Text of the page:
ELAINE QUEHL, Quilt Artist, Teacher, Dyer, Designer

Saturday, November 9, 2013

Clarification to Last Post: Cropping Photos/Composition

One of the topics I discussed in my last post on photography, about was cropping photos to get a better composition. Unfortunately the link I provided to my blog post of June 3, 2012, where I showed examples of this, did not work. I have corrected it so it works now, and you can access it at the link just mentioned. But I have also just come across this example.

Here is a photograph of end-of-season Hosta foliage, taken outside the retirement residence where my father lives. They are beautifully back-lit in the late-afternoon sun. I didn't spend a lot of time photographing that day, but just shot a few quick pictures.

It was only much later, when I was reviewing all my photos of end-of-season hostas, that I noticed the wonderful composition right in the middle of the photo. I've outlined it with black marker below.

I cropped away the rest of the photo to bring this composition closer. Because the photo was crisp and clear (taken at a high resolution and in good lighting, with a steady hand), I was able to retain a fair bit of clarity in the cropped section.  I felt this composition had a lot of movement. Your eye comes in at the upper left, moves on a diagonal to the lower right leaf, curls up the tip of that leaf to the leaf in the middle, and then over to the background green leaf on the right. Almost a bit of an S composition. I also loved the dramatic hi-lights and shadows. Contrast is a  BIG attraction to me, and I've spent the last seven years studying value. The hosta leaf has been the perfect subject to conduct this study on. I never tire of them.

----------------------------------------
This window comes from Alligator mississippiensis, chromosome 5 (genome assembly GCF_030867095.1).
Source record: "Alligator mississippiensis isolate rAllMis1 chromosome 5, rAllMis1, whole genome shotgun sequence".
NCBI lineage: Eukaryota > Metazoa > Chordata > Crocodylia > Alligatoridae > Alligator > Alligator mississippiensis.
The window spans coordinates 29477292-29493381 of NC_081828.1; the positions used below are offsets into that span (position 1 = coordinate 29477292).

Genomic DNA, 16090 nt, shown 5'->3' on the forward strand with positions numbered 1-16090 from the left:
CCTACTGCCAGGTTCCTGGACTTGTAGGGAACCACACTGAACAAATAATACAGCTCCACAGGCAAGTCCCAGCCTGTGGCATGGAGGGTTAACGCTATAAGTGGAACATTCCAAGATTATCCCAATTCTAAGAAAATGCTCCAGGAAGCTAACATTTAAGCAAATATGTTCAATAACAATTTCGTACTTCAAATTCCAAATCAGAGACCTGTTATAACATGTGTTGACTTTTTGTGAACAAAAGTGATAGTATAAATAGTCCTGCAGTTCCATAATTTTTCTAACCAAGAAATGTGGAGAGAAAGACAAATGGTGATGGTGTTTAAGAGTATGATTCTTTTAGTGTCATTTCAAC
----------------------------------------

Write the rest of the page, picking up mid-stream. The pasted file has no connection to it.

Here is the final piece, hanging at the show in Houston, with its First-Place Ribbon. Thanks to Susan Brubaker Knapp for the photograph. When I first made the green leaf on the upper right side, I felt the contrast was too strong, but I continued to build the piece and assessed it when all the leaves were in place. Now I don't find it too strong. The lesson? Exaggerate!!! You will also notice that the focus is entirely on the major leaves, with all the leaves and stalks in the background eliminated. I am started to appreciate the concept of simplicity. 

In my next blog post I'll share some of the recent opportunities that have come my way, what I'm working on, and why I've been relatively quiet the last few months.

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